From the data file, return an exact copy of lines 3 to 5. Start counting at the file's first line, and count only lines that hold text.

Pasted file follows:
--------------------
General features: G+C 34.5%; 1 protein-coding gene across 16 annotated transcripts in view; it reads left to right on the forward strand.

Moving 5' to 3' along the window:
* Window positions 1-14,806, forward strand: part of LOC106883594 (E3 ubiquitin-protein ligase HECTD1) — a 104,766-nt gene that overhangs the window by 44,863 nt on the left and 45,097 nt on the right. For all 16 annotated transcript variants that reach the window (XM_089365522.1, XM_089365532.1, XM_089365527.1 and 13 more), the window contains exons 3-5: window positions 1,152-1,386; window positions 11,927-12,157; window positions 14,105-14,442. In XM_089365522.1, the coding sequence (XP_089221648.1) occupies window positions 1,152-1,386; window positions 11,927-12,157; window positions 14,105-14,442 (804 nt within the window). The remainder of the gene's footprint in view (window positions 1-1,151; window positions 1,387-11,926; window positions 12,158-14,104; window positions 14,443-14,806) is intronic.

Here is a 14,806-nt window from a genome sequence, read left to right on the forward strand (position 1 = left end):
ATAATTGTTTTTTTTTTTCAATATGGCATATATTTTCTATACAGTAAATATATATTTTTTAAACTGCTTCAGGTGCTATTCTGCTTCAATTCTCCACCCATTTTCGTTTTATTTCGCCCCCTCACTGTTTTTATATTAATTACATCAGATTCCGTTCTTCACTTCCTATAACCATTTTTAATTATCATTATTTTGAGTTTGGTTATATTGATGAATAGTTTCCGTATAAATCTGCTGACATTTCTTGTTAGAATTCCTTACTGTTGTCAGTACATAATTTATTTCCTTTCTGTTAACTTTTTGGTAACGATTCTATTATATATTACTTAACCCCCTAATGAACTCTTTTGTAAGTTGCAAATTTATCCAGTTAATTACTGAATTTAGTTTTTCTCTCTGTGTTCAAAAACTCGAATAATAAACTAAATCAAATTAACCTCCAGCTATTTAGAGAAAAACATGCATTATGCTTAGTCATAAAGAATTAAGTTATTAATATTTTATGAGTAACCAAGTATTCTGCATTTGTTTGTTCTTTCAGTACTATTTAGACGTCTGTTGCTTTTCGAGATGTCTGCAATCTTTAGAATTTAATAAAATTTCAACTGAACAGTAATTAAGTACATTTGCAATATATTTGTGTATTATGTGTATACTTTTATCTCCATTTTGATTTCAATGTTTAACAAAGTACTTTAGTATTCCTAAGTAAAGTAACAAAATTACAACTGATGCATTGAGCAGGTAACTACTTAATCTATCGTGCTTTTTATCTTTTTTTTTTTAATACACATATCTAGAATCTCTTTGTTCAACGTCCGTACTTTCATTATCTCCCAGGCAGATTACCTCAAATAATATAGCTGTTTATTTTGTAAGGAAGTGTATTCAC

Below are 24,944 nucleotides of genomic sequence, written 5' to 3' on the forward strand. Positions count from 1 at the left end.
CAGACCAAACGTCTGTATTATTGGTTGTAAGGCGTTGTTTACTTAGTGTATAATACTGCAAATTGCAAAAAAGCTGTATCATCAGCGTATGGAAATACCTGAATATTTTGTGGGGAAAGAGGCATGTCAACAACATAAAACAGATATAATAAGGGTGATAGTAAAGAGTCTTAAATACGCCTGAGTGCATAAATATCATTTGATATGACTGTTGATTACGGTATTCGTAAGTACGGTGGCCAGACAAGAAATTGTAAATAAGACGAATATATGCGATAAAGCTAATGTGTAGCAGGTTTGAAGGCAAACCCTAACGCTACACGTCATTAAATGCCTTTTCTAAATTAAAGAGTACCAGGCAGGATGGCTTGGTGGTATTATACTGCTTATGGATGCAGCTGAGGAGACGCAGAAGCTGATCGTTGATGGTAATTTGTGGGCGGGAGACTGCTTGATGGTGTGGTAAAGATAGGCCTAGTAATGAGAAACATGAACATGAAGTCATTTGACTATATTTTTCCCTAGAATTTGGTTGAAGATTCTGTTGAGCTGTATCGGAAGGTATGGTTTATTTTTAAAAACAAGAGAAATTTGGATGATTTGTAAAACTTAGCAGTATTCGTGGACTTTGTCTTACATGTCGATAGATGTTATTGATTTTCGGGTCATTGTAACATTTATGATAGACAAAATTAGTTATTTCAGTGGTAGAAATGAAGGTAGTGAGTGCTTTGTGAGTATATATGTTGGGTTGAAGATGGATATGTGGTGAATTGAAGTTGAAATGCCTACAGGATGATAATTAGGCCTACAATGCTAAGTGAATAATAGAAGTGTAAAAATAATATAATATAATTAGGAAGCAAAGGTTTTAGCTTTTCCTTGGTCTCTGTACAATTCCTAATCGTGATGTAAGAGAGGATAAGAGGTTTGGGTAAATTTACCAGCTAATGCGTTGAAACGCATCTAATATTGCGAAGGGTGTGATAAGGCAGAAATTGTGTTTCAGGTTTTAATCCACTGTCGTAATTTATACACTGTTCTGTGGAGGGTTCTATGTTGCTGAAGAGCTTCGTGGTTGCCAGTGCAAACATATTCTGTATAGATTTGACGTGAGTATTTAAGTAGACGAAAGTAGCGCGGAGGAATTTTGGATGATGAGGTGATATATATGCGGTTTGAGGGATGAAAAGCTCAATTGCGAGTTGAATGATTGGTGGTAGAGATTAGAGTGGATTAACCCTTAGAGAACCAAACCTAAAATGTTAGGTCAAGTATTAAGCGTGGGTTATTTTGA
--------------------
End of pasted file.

* Window positions 1-14,806, forward strand: part of LOC106883594 (E3 ubiquitin-protein ligase HECTD1) — a 104,766-nt gene that overhangs the window by 44,863 nt on the left and 45,097 nt on the right. For all 16 annotated transcript variants that reach the window (XM_089365522.1, XM_089365532.1, XM_089365527.1 and 13 more), the window contains exons 3-5: window positions 1,152-1,386; window positions 11,927-12,157; window positions 14,105-14,442. In XM_089365522.1, the coding sequence (XP_089221648.1) occupies window positions 1,152-1,386; window positions 11,927-12,157; window positions 14,105-14,442 (804 nt within the window). The remainder of the gene's footprint in view (window positions 1-1,151; window positions 1,387-11,926; window positions 12,158-14,104; window positions 14,443-14,806) is intronic.

Here is a 14,806-nt window from a genome sequence, read left to right on the forward strand (position 1 = left end):
ATAATTGTTTTTTTTTTTCAATATGGCATATATTTTCTATACAGTAAATATATATTTTTTAAACTGCTTCAGGTGCTATTCTGCTTCAATTCTCCACCCATTTTCGTTTTATTTCGCCCCCTCACTGTTTTTATATTAATTACATCAGATTCCGTTCTTCACTTCCTATAACCATTTTTAATTATCATTATTTTGAGTTTGGTTATATTGATGAATAGTTTCCGTATAAATCTGCTGACATTTCTTGTTAGAATTCCTTACTGTTGTCAGTACATAATTTATTTCCTTTCTGTTAACTTTTTGGTAACGATTCTATTATATATTACTTAACCCCCTAATGAACTCTTTTGTAAGTTGCAAATTTATCCAGTTAATTACTGAATTTAGTTTTTCTCTCTGTGTTCAAAAACTCGAATAATAAACTAAATCAAATTAACCTCCAGCTATTTAGAGAAAAACATGCATTATGCTTAGTCATAAAGAATTAAGTTATTAATATTTTATGAGTAACCAAGTATTCTGCATTTGTTTGTTCTTTCAGTACTATTTAGACGTCTGTTGCTTTTCGAGATGTCTGCAATCTTTAGAATTTAATAAAATTTCAACTGAACAGTAATTAAGTACATTTGCAATATATTTGTGTATTATGTGTATACTTTTATCTCCATTTTGATTTCAATGTTTAACAAAGTACTTTAGTATTCCTAAGTAAAGTAACAAAATTACAACTGATGCATTGAGCAGGTAACTACTTAATCTATCGTGCTTTTTATCTTTTTTTTTTTAATACACATATCTAGAATCTCTTTGTTCAACGTCCGTACTTTCATTATCTCCCAGGCAGATTACCTCAAATAATATAGCTGTTTATTTTGTAAGGAAGTGTATTCAC